Having troubles deciding on an Iaas (Infrastructure as a Service) provider in 2019? Well, check this problem off your list as by the end of this post, I will have solved it!
Where to Start?
First off, Linode is by far, one of the big brothers in the Iaas game. Linode started off in mid 2003, with only three data centers to its name. Fast forward to 2018, and Linode has expanded to a vastly decentralized nine datacenters!
Fact check Linode!
Some brief facts about Linode:
- +100 employees
- +$100 million in revenue
- Founded in mid 2003
- Iaas provider, or infrastructure cloud
- $45 million investment in 2013 to switch to SSDs, double all server’s RAM, and incorporate faster processors. (Same prices)
How do I get started?
Getting started with Linode is extremely straight-forward and painless. Seriously, Linode has overly simplified the process of deploying and managing your server instances with scale and reliability. This is probably the main reason I have chosen to make Linode my primary hosting provider in 2019.
In order to deploy your first server, you will need to register for an account on Linode. You can do so using the following link (it supports this site), which can be found there -> Linode Signup.
Deploying your First Instance!
After creating your account, you can deploy your first server instance by navigating to Linode’s Cloud Manager (cloud.linode.com), and then:
Click Create -> Linode
Choosing your server image?
After completing the previous step, you will be prompted to first choose an image for your server. Don’t worry, I’ll make this decision for you…
Choosing the right image!
If you’re new to managing servers as a whole, I’d recommend that you choose “Ubuntu 18.04,” as it is by far the easiest server-side operating system (OS) for beginners to work with.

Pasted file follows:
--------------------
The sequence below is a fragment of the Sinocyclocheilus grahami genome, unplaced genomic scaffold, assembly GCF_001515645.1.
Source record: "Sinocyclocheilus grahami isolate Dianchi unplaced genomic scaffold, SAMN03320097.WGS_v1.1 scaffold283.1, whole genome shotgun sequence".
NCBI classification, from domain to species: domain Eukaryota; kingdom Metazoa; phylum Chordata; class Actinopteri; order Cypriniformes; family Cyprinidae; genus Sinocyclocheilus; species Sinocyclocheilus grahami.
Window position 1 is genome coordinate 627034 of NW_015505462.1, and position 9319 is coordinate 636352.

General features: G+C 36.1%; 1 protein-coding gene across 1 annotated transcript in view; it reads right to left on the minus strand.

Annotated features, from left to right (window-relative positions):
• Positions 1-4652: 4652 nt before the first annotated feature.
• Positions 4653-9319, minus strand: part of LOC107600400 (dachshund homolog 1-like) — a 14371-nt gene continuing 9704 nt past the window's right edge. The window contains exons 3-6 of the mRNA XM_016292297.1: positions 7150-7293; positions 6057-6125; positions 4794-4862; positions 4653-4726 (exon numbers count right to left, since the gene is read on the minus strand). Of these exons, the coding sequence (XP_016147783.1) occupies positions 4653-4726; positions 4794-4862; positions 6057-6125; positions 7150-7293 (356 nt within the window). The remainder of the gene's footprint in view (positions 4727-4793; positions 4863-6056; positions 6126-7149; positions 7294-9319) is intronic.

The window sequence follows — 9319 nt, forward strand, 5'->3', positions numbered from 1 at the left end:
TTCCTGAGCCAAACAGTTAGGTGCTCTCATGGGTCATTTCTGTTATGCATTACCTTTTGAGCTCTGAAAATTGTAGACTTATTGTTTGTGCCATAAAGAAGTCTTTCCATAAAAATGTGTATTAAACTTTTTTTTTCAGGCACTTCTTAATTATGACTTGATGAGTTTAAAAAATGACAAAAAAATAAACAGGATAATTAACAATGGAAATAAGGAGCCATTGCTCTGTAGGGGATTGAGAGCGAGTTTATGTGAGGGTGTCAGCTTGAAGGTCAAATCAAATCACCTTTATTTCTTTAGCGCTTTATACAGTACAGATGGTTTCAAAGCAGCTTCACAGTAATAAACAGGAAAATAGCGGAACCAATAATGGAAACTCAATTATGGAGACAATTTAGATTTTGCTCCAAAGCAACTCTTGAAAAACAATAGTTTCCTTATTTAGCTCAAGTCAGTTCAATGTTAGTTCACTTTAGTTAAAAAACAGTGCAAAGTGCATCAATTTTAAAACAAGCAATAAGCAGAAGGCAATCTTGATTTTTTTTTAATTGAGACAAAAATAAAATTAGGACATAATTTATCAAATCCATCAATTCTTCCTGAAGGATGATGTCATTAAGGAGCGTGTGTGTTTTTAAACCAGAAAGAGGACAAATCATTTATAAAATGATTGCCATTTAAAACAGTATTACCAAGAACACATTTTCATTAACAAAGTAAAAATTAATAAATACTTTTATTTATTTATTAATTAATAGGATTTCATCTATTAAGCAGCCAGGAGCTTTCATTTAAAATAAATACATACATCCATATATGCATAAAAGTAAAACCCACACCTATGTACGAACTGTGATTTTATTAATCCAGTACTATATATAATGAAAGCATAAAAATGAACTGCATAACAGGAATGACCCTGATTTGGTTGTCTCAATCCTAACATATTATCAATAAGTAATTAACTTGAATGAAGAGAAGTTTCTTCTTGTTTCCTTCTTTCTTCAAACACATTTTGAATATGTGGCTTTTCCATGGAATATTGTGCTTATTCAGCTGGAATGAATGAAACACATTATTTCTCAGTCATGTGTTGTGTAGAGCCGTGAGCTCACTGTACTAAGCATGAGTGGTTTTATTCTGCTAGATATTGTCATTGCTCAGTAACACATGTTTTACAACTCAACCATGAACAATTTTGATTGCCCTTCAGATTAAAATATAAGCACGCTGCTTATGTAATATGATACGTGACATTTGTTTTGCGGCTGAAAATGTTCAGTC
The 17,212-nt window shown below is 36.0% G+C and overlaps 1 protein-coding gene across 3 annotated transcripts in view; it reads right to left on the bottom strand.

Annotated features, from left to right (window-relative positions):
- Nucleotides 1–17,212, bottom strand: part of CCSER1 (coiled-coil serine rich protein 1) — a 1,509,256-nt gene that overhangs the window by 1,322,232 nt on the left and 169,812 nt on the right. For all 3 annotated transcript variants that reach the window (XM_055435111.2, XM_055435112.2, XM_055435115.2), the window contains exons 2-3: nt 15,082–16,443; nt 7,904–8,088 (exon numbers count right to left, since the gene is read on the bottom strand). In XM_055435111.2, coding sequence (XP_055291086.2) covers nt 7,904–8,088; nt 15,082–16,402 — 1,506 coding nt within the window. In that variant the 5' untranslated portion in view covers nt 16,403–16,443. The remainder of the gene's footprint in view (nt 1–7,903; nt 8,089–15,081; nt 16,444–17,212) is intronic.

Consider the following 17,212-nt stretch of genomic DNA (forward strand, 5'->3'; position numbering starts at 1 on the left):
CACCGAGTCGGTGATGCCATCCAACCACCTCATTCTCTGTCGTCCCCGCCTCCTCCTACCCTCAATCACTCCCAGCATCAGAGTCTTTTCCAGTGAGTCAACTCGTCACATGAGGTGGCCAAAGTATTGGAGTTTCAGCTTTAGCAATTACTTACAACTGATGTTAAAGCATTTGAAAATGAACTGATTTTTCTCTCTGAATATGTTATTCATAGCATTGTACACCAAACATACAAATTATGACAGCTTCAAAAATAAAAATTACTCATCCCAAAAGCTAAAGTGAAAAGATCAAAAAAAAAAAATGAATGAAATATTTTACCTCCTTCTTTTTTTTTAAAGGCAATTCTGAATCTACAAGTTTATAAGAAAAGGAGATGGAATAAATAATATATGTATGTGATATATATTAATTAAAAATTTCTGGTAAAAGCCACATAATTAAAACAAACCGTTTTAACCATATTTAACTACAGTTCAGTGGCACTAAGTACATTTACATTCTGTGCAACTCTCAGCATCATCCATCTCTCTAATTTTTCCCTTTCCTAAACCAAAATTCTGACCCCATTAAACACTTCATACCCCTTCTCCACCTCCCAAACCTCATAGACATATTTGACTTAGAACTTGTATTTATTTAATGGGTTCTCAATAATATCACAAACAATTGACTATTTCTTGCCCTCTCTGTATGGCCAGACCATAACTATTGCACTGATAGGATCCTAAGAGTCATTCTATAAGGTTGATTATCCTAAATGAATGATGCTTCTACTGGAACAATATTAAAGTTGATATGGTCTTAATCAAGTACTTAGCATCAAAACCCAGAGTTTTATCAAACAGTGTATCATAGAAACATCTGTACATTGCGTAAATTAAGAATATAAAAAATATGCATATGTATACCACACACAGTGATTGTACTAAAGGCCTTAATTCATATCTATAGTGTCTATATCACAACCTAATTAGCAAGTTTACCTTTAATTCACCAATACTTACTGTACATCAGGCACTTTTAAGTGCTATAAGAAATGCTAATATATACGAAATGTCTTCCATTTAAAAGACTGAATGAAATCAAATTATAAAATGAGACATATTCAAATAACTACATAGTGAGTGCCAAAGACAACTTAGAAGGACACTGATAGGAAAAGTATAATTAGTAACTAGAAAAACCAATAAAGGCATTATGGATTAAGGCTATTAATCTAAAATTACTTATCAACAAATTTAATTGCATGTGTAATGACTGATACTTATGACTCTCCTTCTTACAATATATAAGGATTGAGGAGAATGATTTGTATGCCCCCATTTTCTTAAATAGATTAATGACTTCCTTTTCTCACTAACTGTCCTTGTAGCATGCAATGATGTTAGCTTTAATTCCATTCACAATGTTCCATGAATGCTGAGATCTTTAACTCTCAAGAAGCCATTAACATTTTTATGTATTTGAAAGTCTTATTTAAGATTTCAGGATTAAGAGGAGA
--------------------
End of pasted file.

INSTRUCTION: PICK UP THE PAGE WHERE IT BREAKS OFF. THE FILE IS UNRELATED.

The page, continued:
On the other hand, If you have experience in the server world, feel free to choose any image you like.
Choosing a Region!
Next up on the list, is to choose the region where you want your server to be deployed! I recommend if you are just experimenting with Linode and it’s capabilities, to deploy a server in the region closest to your location.
The only reason I recommend this, is because it will most likely have the fastest upload/download speeds for you.
Otherwise, I recommend deploying your server in a region, where you think the majority of your users are located(so they get the fastest upload/download speeds).
After choosing the region for our server, it is now time for us to choose our server’s plan. Basically, this just means “what are the specs for your server”.
Before we go ahead and choose our plan, it is noteworthy to say that Linode uses “hourly billing,” which means that you can literally deploy and delete your server instance at anytime, and you’ll only be billed for the amount of hours it existed(if you power-off your instance and don’t destroy it, you will still be billed).
Again, I’ll give my recommendations:
If you’re new to server management:
Choose the Nanode tab -> Nanode
This server will cost $5/month
If you’re experience in server management:
I recommend that you choose the plan that will fit your needs, based on what you will be using this server for.
Choosing a label!
Now we have to choose a label for our Linode instance. Basically, all a label is, is that it’s just a way of organizing what each of your instances do. Setting a label only reflects in Linode’s Cloud Manager… It does not affect the actual server in any way.
And the second part to a label, is the tag. Basically, tags are just ways to group your instances in Linode. So, if you have multiple instances you can group them by “web server”, “load balancer”, “storage” per se.
I promise, we’re almost done…
Finally, what is a root password? Basically a “root password” is the password for the root user. The root user can be considered the default “administrator” of a server. So, you’ll want to make a pretty strong root password(No pun intended – password gauge meter).
Note: I purposely skipped the optional section, as it doesn’t offer any advantages to new users.
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Sources: WikiPedia, TechCrunch